The available scientific evidence to support each outcome was assessed and assigned an evidence rating. Although the evidence rating is somewhat flexible, ratings were based on the following criteria:

  1. Strong Evidence: At least one systematic review or a large body of randomized control trials and quasi-experimental studies (and observational research) supports the ability of the intervention to impact on the outcome.
  2. Moderate Evidence: Limited randomized control trials and/or quasi-experimental studies (and observational research) support the ability of the intervention to impact the outcome.
  3. Limited Evidence: Observational research supports the ability of the intervention to impact the outcome.
  4. No Evidence: No published research exists to support the ability of the intervention to impact the outcome.

The strength of the evidence is based on the quantity and quality of the evidence (type of study design) and not the size of the outcome.

Both stand-alone disclosure programs and safer sex programs for people living with HIV that include a disclosure component were examined and are included in this review. This means that for general safer sex interventions that include a disclosure component, it is not possible to determine what component of the intervention impacted (or not) disclosure outcomes.

All interventions were designed and researched in the United States or Europe.

Disclosure outcomes

Disclosure to sex partners

Disclosure to sex partners has distinct benefits such as increased social support,8,9,10,11,12 better self-esteem,8,10 lower feelings of depression8,10 and increased intimacy with sex partners.8 In Canada, people living with HIV also have a legal duty to disclose their HIV-positive status to their sex partners before having sex that poses a realistic possibility of transmission.24,25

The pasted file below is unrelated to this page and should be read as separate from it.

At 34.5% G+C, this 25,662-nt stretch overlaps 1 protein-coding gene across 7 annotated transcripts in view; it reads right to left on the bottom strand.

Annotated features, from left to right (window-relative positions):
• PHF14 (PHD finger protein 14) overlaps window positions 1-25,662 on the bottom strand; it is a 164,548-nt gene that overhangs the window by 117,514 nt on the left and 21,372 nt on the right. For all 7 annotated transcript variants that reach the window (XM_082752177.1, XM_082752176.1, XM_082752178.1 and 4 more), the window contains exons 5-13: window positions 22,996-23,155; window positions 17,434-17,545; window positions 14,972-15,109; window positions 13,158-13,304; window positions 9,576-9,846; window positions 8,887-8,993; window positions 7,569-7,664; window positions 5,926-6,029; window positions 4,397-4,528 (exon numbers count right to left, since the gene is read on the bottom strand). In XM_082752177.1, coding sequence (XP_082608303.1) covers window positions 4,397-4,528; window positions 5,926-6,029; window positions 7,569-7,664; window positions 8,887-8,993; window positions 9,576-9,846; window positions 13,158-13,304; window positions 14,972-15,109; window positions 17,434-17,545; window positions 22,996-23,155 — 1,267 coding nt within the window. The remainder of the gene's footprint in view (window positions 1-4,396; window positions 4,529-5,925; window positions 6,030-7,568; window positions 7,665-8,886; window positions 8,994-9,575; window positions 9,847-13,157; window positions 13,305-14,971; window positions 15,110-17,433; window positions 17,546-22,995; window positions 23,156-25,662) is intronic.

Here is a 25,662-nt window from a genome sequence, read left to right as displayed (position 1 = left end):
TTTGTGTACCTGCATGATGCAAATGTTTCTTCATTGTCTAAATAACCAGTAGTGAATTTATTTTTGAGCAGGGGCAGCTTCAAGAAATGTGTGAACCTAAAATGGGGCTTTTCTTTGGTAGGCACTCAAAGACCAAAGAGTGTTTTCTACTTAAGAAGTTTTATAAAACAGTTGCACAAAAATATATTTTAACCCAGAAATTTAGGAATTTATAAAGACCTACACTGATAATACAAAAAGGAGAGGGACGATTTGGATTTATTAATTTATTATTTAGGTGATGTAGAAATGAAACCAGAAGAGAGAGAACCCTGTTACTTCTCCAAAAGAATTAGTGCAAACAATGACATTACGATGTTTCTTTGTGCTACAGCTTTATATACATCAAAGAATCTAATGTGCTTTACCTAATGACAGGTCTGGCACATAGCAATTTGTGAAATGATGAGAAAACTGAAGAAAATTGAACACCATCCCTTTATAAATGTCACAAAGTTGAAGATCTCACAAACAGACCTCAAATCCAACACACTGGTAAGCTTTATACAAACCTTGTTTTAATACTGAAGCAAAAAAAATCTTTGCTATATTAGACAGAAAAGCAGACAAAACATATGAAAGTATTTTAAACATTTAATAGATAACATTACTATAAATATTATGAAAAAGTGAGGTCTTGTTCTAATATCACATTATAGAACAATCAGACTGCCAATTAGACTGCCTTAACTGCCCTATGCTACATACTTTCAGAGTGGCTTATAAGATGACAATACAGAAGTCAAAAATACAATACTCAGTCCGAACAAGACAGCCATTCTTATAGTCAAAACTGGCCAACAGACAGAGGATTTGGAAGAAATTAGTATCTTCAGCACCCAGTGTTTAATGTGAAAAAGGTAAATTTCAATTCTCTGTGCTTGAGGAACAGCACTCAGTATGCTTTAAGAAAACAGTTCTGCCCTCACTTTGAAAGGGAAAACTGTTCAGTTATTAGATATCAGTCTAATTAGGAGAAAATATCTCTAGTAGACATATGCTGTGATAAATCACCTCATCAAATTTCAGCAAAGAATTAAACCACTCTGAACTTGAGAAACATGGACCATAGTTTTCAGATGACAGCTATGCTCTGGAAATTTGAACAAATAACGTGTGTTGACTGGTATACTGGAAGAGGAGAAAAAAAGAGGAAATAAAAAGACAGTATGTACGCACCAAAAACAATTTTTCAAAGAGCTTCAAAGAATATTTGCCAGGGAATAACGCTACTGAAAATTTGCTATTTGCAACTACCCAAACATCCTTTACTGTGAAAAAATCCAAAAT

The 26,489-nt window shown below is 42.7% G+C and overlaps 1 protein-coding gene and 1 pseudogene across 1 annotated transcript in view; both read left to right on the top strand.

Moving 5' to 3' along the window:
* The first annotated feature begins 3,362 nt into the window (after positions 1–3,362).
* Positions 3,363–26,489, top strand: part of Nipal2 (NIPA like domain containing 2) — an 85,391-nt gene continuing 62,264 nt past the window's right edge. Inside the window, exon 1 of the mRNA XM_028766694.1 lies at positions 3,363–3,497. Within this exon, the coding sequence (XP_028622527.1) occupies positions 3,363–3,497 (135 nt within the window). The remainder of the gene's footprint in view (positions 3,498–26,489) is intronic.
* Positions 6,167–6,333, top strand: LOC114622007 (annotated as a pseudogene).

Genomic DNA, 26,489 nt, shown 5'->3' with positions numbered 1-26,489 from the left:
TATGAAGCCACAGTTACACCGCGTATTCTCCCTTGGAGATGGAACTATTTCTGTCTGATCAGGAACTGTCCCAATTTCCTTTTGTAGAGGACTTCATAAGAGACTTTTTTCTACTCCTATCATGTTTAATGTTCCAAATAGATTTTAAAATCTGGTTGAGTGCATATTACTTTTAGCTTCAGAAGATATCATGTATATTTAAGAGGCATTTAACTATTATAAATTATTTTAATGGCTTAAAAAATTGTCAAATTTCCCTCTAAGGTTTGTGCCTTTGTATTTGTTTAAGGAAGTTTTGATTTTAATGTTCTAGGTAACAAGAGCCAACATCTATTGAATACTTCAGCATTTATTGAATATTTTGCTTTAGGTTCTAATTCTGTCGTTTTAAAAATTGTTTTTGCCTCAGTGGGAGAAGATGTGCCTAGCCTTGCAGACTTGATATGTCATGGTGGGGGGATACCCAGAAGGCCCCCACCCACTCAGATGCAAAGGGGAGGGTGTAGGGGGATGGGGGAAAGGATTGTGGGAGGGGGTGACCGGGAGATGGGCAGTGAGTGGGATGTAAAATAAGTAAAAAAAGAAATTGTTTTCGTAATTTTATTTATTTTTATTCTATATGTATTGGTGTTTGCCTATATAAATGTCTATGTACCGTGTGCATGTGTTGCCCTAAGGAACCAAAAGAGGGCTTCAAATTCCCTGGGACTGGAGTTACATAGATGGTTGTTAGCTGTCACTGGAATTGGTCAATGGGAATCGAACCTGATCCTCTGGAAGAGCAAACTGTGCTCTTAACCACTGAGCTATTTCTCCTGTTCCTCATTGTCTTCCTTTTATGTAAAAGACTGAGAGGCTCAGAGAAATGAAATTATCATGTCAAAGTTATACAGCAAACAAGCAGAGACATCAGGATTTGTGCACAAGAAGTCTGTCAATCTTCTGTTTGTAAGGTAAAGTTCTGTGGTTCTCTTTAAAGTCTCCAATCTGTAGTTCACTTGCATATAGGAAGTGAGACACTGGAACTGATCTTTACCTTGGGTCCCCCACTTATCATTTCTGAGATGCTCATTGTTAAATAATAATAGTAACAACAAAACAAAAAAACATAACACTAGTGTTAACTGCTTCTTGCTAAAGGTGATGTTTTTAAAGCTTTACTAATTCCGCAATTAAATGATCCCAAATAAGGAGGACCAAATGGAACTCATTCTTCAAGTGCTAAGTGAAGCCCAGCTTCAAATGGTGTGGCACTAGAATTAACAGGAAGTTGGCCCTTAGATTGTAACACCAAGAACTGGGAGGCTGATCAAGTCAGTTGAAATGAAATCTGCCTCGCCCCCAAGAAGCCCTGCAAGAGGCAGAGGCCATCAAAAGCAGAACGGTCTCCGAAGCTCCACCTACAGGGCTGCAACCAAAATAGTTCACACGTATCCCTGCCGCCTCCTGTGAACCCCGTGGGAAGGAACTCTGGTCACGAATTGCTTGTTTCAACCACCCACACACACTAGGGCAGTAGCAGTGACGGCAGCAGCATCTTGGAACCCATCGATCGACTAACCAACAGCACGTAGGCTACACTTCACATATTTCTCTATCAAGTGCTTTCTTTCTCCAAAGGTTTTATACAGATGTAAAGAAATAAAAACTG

Stand-alone disclosure interventions

There is mixed evidence on the effectiveness of stand-alone disclosure interventions in increasing disclosure to sex partners from one systematic review,26 one randomized controlled trial27 and one observational study.28 The systematic review,26 which included five studies, found that three of the studies (60%) showed that disclosure to sex partners significantly increased after a disclosure intervention compared to various control groups. However, there was significant variation among the interventions included in the review, which means broad conclusions on the effectiveness of these disclosure interventions could not be made.

The randomized controlled trial27 studied a stand-alone disclosure intervention for MSM that offered six three-hour, in-person, peer-led group sessions over six weeks. Participants learned about disclosure, relationships and mental health through large and small group activities. This intervention was compared to a one-time two-hour intervention that consisted of information about HIV, sexually transmitted infections (STIs) and safer sex delivered through a panel presentation. The researchers did not find any significant difference in disclosure rates to sex partners in the intervention or control groups three months (41% versus 45%) or six months (40% versus 45%) after the intervention.